Rocío Guenther / Rivard Report
Joined by dozens of supporters on the steps of the Bexar County Courthouse, Nicholas “Nico” LaHood announced Tuesday he would seek re-election as Bexar County district attorney.
“Four years is not enough to make a difference in a justice system that is so big,” LaHood told reporters following the announcement. “I want to continue the trend that we’re doing to fight child abuse, to try and lower violent crime rates. It’s not easy – sex trafficking is huge. We have lost children [to abuse]. There’s so much to do.”
LaHood first ran for the office in 2010. In 2014, he ousted 16-year incumbent Susan Reed. When he beat Reed, a Republican, LaHood painted himself as a fresh Democratic alternative and pushed a progressive stance on drug rehabilitation.
To date, LaHood said his most “cherished accomplishment” is establishing the Child Abuse Unit, which focuses on the prosecution of felony child abuse cases.
“In 2014, the year before we took office, this office saw 47 trials for child abuse cases with a 57% conviction rate,” LaHood said. “In 2015, our first year in office, there were 87 trials with a 70% conviction rate. In 2016, there were 81 trials with a 71% conviction rate. My hope is that you see our efforts and see the change that is being done in this office. We are making strides every day.”
LaHood’s role as district attorney has not come without controversy. Leading up to his winning bid in 2014, LaHood received $1.2 million in campaign contributions from Thomas J. Henry, a personal injury attorney from Corpus Christi. LaHood has been criticized for having a strong temper, for threatening to “shut down” the practices of two local defense attorneys, and for publicly promoting the movement against immunizations.
“Vaccines can and do cause autism,” he stated in his appearance in the anti-vaccination documentary “Vaxxed: From Cover-Up to Catastrophe.” LaHood’s son Michael is autistic and one of the reasons he felt compelled to speak out, LaHood said.
“There are some people out there who have an opinion that I’m rough around the edges or that I speak a little too boldly,” LaHood said Tuesday. “Those people are entitled to their opinion, but there are other people who see the need for a district attorney that does not play politics, says what he means, and means what he says.”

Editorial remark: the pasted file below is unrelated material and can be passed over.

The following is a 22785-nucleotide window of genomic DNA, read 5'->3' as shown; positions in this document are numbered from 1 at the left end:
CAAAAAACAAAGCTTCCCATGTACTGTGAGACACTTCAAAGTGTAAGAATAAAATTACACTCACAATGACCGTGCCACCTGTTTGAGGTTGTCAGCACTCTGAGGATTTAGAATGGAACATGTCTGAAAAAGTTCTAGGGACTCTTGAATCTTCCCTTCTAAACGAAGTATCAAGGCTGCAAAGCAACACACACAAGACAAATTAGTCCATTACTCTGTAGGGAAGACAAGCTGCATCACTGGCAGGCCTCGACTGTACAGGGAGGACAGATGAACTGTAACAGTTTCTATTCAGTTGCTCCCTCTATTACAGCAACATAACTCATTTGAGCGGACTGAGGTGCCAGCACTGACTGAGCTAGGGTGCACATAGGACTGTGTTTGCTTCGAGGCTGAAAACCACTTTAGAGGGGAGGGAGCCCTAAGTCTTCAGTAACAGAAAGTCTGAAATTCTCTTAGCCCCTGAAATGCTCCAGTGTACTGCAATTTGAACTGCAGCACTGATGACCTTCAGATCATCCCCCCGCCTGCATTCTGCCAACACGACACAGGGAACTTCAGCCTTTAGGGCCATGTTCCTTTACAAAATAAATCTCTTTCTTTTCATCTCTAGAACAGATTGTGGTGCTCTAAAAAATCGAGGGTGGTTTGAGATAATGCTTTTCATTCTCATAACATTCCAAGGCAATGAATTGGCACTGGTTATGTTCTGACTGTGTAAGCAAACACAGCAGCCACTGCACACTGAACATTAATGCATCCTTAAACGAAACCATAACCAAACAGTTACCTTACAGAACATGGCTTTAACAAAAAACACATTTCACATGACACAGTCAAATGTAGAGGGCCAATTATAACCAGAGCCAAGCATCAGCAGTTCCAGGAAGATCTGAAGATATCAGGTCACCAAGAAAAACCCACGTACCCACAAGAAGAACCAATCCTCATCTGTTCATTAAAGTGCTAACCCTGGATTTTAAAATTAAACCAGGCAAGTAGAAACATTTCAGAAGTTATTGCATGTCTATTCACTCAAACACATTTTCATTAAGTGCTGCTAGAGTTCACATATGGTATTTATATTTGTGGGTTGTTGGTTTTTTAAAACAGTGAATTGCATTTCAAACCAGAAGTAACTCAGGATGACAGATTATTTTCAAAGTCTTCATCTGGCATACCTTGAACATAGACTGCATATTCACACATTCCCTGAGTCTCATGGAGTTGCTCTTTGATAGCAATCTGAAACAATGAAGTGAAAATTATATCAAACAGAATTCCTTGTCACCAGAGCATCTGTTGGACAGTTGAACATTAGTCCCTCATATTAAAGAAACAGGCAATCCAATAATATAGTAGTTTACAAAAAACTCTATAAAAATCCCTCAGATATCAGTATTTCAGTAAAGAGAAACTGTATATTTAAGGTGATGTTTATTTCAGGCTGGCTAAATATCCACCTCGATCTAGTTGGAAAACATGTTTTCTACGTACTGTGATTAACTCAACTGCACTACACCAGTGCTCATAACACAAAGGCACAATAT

To his potential challengers, LaHood said this: “Just do it for the right reasons. I can’t stand politics. If anybody does decide to do this, then have a good argument for it because it’s going to be a hard argument to say that we’ve done something terribly wrong compared to the last administrations.”
Bexar County Democratic Party Chairman Manuel Medina and Bexar County Judge Nelson Wolff both attended Tuesday’s announcement and endorsed LaHood’s bid for reelection. Henry also was present, along with local businessman and San Antonio Water System Board Chairman Heriberto “Berto” Guerra Jr.
“No one that I’ve heard of – Democrat or Republican – has challenged LaHood,” Medina said. “Filing starts Nov. 11 and continues through Dec. 11.”
Wolff mentioned working with LaHood on the “tremendous opioid crisis” and added that LaHood is currently reviewing several law firms to sue pharmaceutical companies for fueling the addiction crisis.
“We’ve formed a pretty good team over the years, and we’ve really stepped forward on some of the child abuse and neglected cases,” Wolff told the Rivard Report. “He’s prosecuted a lot more of them and got them convicted. He’s worked with us on helping to stabilize families through the children’s court. He’s done everything we can to move the cases forward, which is important because justice delayed is justice denied.”
In making his announcement, LaHood made several references to Bible verses and began and ended the press conference with a prayer. LaHood’s wife, Davida, took the podium and cried as she recounted the struggles of raising her children, especially Michael.
“It can be very difficult sometimes, but I am grateful because of the support I have because I couldn’t do it by myself,” she said. “They know their papi is working hard hours not only for our family to be safe, but to make it safer for all our families in our community – including yours.”
LaHood enumerated several achievements while he’s been in office, such as establishing the Conviction Integrity Unit, which investigates claims of wrongful convictions.
“No matter who you are or where you come from or what you do, you’ll be treated fairly,” LaHood said. “If you’ve been victimized, we’re going to get justice for you. If you’ve been accused, you’re going to be treated fairly, but be held accountable.”
Another highlight of his tenure so far, LaHood said, was implementing the Domestic Violence Task Force, which focuses removing repeat offenders from homes and implementing misdemeanor and felony pre-trial diversion programs for low-level, nonviolent offenders. This gives nonviolent offenders an opportunity for a clean record, provided they comply with the requirements of the program and stay out of trouble.
“In 2016, we increased the staff by 10 paralegals, six legal secretaries, and two criminal investigators,” LaHood said. “For this fiscal year, thanks to the trust and focus of our [Bexar County] Commissioner’s Court, we have secured the funding to add three more prosecutors, two additional paralegals, and one more investigator.”
LaHood wants to establish greater trust between law enforcement and the community and increase penalties for serial abusers targeting children, the elderly, and the disabled.
“The DA’s office is the nucleus of the justice system, but it’s not the complete justice system,” LaHood said. “So we want to continue to work with our partners both in the justice system and advocates around the justice system to make a difference.”